The first—and one of the most ambitious—monuments erected was that placed in 1895 by the General Society at the ruins of the Fortress of Louisbourg in Cape Breton, Nova Scotia, to mark the 150th anniversary of the capture of that fort from the French by combined British and Colonial forces. Reflecting the complexity of that early period, the fort was returned to the French in 1748 with the signing of the Treaty of Aix-le-Chapelle, but was captured again by the British in 1758 and remained in British hands thereafter.  The monument was sadly damaged in 1960, but survives in reduced form to this day.

 

While some markers are modest bronze plaques, others are far grander, including the heroic bronze statue of Cecilius Calvert, Second Baron Baltimore, which was placed by the Maryland Society in 1908 on the western steps of the Baltimore Court House. The Pennsylvania Society placed two tablets on Philadelphia City Hall in 1909 to commemorate the extensive Swedish settlements along the west bank of the Delaware River. Another bronze plaque was placed by the Pennsylvania Society in 1903 to commemorate the Philadelphia Associators, an infantry regiment formed by Benjamin Franklin in 1747 during King George’s War. Interestingly, long after the settling of Pennsylvania, that regiment was the first ever formed in non-violent Quaker Philadelphia. The plaque was originally hung in Independence Hall but is today located in the First City Troop Armory.

 

The Society Today

 

Today, the General Society and its 32 constituent societies are busy and productive. The most active state societies have a number of events each year, including lectures on Colonial history and opportunities to hear from authors of respected books on the period. Social events are frequent and well attended.

 

Each year the General Society works with one state society to host a national meeting, which is open to all members. This brings together “warriors” from across the country to learn about the various state activities, to visit places of historic interest, and for celebratory dinners. In May 2016, that meeting was held in Philadelphia, and the Pennsylvania Society organized events at the Philadelphia Club, Independence Seaport Museum at Penn’s Landing, the First City Troop Armory, the Union League Club’s new golf course, and Andalusia, the ancestral estate of the Biddle family. Side visits offered attendees the opportunity to tour parts of sprawling Independence National Historical Park, including Benjamin Franklin’s house and Independence Hall (a center of Pennsylvania government for decades before the Revolution); the Colonial history documents and manuscripts at the noted Rosenbach Foundation; and the Barnes Foundation (for variety).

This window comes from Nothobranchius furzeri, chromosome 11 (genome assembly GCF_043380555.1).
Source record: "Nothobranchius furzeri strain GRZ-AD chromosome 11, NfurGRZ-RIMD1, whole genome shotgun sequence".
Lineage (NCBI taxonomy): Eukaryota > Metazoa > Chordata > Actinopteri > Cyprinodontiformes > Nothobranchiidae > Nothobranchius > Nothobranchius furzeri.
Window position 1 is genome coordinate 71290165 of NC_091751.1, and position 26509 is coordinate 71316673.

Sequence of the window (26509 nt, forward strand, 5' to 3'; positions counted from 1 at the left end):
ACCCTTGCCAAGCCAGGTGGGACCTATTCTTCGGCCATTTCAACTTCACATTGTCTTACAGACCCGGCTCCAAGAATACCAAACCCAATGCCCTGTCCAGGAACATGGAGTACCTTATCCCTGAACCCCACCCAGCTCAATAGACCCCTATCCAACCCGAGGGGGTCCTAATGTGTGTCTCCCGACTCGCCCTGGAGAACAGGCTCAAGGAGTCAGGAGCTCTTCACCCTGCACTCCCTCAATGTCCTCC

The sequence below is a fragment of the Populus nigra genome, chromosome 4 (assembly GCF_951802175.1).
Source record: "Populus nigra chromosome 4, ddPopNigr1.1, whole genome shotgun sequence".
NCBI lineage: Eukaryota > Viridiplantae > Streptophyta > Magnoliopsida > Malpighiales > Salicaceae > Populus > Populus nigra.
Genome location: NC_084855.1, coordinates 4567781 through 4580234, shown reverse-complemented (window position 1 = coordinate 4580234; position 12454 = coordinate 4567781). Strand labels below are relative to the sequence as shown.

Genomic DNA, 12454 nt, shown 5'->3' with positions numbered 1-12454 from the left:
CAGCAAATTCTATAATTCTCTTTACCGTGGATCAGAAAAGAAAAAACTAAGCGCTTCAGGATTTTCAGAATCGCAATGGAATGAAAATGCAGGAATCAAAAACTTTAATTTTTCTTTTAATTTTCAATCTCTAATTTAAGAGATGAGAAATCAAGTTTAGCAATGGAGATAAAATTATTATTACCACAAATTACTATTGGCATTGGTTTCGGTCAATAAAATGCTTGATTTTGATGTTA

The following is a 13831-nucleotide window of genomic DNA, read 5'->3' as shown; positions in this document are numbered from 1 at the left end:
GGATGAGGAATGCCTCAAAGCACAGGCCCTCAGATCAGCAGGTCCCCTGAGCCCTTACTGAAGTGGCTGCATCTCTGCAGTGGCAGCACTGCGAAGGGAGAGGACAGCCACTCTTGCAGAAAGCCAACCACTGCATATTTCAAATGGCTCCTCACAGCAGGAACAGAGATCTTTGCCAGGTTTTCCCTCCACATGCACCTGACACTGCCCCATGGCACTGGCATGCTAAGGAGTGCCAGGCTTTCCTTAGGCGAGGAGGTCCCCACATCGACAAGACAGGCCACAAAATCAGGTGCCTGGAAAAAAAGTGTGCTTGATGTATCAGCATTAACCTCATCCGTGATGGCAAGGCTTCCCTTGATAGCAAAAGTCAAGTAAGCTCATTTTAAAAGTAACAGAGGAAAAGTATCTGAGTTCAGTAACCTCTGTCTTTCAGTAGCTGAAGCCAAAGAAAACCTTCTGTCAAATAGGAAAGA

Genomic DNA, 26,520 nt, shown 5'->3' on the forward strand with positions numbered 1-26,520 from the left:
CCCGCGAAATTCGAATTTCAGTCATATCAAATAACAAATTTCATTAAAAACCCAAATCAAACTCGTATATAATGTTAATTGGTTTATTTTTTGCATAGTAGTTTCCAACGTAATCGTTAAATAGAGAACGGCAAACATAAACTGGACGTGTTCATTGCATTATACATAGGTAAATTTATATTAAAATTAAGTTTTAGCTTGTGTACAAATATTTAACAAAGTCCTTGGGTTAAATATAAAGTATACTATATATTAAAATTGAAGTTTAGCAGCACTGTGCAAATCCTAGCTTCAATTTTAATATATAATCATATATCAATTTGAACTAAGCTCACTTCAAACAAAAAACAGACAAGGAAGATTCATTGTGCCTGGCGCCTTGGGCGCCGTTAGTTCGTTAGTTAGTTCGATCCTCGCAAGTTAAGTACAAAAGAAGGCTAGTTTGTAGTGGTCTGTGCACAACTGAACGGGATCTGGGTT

The various state societies host beloved events that draw their local members and visitors from other states. The Florida Society organizes a popular dinner dance each year in February. The Michigan Society hosts a delightful summer retreat at the historic Grand Hotel on Mackinac Island, including evening drinks on what is claimed to be the longest porch in the world. The New York Society holds their festive Christmas dinner dance in the Colony Club’s ballroom, festooned with seasonal greens and twinkling lights. Many view it as one of the highlights of the holiday season. Certain state societies have recently been particularly successful at encouraging younger men to join, resulting in new types of events, ideas and energy.

 

Both the General Society and the state societies also fund a wide variety of projects across the country of importance to understanding and remembering events of the Colonial period. Recent grants have helped fund genealogical research and archives at a number of historical societies, period houses and churches, the restoration and preservation of historic markers and monuments, and scholarships to students studying the
Colonial period.

 

An Honored History – A Vibrant Future

 

As the General Society of Colonial Wars celebrates its 125th anniversary, its warriors remain dedicated to commemorating the civil and military events of that formative period in our history and keeping alive the ideals of individual and community freedom that we know as the American way of life. But, as in Edith Wharton’s time, we are currently encountering a range of issues that are challenging our understanding of ourselves and how our democracy functions. Those who fought in those varied Colonial wars had many different perspectives and motivations, but were able to come together and reach beyond their individual views to forge common bonds and understanding that made them stronger. As we are grappling with our current challenges, the Society of Colonial Wars offers one way to celebrate our past and share in discussions about the present. We welcome future warriors to join this effort.”

 

The General Society of Colonial Wars makes its headquarters in Baltimore, Maryland, and can be reached at www.gscw.org.